• Freedom of Religion, Belief and Religious Tolerance
  • Integrity – Transparency, Anti-corruption and Organised Crime
  • Lesbian, Gay, Bisexual & Transgender Rights – LGBT
  • Long-term investment and reindustrialisation
  • Rural, Mountainous and Sparsely-Populated Regions
  • Seas, Rivers, Islands and Coastlines
  • SME “small and medium-sized enterprise”
  • Sky and Space
  • Social Economy
  • Sports
  • Trade Unions
  • Traditional National Minorities, Constitutional Regions and Regional Languages
  • Urban Issues
  • Welfare and Protection of Animals
  • Western Sahara
  • Wine, Spirits and Food Quality
  • Youth Issues

Positions

Anne-Sophie Parent, Secretary General of AGE Platform Europe welcomed the re-establishment of the ageing and intergenerational solidarity intergroup, saying "The re-establishment of this long-standing Intergroup is a big success for older citizens’ and their organisations. AGE Platform Europe agrees with President Juncker’s acknowledgement that Europe has not done enough yet to address population ageing and we believe such Intergroup will help the European Parliament voice older citizens’ concerns and recommendations in  EU policy debates that seek to help Member States address their demographic challenges. By joining the Intergroup on Active Ageing, Intergenerational Solidarity and Families Policies, MEPs can play a crucial role in proposing a vision of a society for all ages that supports the active participation of older citizens, enhances economic growth, supports greater social justice and cohesion and strengthens the rights and responsibilities of all generations".

 

Peter Matjaši?, President of the European Youth Forum, said "we are delighted that the European Parliament has chosen to re-establish the Youth Intergroup. This is an important sign for young people that the Parliament will listen to their concerns over the next five years. At a time when young people face huge difficulties, not least that unemployment remains stubbornly high, with 21.6 per cent of young people unemployed, it is heartening to see that there is an appetite within the Parliament to tackle these urgent issues".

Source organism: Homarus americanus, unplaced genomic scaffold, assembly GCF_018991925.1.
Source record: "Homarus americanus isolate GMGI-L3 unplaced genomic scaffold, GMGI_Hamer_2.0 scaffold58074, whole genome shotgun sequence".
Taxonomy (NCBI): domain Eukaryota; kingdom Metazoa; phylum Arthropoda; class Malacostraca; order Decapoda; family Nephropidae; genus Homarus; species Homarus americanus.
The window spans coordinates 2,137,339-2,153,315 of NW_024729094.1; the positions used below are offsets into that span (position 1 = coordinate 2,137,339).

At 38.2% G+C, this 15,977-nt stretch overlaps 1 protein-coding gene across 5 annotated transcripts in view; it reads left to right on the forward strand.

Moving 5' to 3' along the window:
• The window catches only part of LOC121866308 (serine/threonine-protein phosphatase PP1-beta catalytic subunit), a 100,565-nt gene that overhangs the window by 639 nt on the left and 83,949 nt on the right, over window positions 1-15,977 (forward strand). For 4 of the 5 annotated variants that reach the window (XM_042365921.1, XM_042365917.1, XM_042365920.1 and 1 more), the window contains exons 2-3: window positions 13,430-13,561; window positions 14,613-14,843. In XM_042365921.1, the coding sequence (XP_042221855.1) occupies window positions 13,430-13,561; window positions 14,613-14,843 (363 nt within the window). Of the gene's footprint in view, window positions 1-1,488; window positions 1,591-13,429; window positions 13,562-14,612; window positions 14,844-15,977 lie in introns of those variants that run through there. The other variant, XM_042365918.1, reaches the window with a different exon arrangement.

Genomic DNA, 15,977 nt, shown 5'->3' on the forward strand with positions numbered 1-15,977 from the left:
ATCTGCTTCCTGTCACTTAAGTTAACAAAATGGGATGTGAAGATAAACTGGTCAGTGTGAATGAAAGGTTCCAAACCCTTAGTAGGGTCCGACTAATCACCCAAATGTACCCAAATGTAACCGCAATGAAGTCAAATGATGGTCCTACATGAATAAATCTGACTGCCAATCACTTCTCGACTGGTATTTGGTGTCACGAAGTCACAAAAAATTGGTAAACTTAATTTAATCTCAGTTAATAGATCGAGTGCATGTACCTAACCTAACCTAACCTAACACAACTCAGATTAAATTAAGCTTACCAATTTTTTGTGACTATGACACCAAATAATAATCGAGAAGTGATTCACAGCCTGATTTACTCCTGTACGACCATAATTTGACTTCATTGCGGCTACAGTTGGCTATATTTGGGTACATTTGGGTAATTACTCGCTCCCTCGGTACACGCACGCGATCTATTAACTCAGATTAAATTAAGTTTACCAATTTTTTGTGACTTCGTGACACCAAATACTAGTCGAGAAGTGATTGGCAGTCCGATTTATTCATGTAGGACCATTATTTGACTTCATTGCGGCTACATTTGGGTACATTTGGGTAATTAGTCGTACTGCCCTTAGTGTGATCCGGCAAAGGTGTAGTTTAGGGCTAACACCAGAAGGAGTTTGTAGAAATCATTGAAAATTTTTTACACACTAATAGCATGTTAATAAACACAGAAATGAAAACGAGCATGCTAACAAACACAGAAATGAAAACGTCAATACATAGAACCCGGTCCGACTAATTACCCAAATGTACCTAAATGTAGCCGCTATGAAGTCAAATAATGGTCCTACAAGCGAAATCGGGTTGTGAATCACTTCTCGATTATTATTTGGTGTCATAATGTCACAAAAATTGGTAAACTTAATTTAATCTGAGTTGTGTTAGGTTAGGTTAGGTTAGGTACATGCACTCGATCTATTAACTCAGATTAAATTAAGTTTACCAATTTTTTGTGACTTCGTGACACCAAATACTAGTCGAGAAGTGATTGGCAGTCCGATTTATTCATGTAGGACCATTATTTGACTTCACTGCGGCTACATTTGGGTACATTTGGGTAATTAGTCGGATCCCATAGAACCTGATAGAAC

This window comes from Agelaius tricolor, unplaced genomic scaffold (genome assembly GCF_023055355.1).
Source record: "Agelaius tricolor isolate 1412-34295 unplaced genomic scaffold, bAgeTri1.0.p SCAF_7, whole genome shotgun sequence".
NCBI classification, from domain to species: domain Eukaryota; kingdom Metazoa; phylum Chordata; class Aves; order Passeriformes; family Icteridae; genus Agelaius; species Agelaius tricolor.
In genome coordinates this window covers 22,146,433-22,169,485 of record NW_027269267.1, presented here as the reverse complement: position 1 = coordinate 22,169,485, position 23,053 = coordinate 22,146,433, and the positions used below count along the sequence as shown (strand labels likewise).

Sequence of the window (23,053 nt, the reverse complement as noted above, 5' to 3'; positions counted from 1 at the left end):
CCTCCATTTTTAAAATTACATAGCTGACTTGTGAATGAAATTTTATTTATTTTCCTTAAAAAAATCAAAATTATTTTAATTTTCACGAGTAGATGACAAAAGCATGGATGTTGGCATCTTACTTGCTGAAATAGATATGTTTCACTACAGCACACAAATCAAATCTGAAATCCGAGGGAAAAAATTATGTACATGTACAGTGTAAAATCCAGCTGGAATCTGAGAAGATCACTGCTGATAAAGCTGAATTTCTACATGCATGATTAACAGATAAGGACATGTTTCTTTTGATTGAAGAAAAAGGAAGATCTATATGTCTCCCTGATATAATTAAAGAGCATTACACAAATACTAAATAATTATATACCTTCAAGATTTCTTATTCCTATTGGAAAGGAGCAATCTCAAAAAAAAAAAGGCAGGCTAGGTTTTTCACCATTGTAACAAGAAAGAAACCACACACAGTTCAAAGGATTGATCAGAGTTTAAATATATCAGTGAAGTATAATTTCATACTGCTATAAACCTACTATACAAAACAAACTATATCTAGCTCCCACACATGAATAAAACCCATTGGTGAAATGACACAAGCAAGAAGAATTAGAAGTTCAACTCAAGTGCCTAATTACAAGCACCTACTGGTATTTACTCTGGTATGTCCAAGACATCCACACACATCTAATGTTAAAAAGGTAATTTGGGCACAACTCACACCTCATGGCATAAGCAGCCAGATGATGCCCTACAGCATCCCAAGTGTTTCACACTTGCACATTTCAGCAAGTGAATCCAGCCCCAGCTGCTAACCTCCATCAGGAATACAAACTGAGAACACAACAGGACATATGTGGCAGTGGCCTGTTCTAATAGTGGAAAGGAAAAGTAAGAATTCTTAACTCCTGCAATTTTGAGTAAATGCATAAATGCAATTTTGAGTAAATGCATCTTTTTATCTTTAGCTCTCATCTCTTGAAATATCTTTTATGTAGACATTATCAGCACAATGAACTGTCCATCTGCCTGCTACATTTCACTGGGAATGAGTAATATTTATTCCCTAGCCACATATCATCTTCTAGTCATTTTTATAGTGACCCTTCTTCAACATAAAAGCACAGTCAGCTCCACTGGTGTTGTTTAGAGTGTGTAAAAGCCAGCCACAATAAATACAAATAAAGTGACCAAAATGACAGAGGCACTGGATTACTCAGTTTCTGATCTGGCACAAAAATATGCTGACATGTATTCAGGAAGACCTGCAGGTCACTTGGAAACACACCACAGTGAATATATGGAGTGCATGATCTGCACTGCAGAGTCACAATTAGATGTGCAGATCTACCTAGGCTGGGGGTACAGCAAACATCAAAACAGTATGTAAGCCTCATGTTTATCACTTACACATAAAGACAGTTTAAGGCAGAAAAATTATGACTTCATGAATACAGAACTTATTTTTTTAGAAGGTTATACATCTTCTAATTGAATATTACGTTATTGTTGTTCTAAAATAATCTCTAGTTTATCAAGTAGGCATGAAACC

Johan Willemen, President of the European Construction Industry Federation (FIEC), said “I would like to congratulate the Chairs of these intergroups, MEPs Karas, Olbrycht and Riquet, for their success and assure them of FIEC’s active collaboration and support! More than 95% of construction companies having less than 20 workers, it is crucial for the sector that the specific interests of these small companies are adequately taken into consideration by the EU policy makers. Regarding “URBAN”, FIEC looks forward to contributing to the exchange of information and views between MEPs and stakeholders on all issues related to urban development, be it housing, mobility, services or infrastructure. This is particularly timely and important considering that the European Commission is preparing proposals for an EU urban agenda. Long-term investment and reindustrialisation are the EU’s current main challenges in the support of competitiveness, job creation and the revival of smart, sustainable and inclusive growth! As well as the necessary structural reforms, there are significant, unsatisfied needs, concerning in particular infrastructure, the transition towards a resource-efficient, low-carbon economy and the financing of innovative businesses, especially SMEs."

Background

Parliamentary intergroups can be formed by EuroMPs from any political group or committee, with a view to holding informal exchanges of views on particular subjects and promoting contact between MEPs and civil society.

Intergroups are not Parliament bodies and therefore may not express Parliament’s opinion.

Chairs of intergroups are required to declare any support they receive in cash or kind, according to the same criteria applicable to MEPs as individuals.

Timeline

11 December: final approval of intergroups by the Conference of the Presidents

Further Reading

European Parliament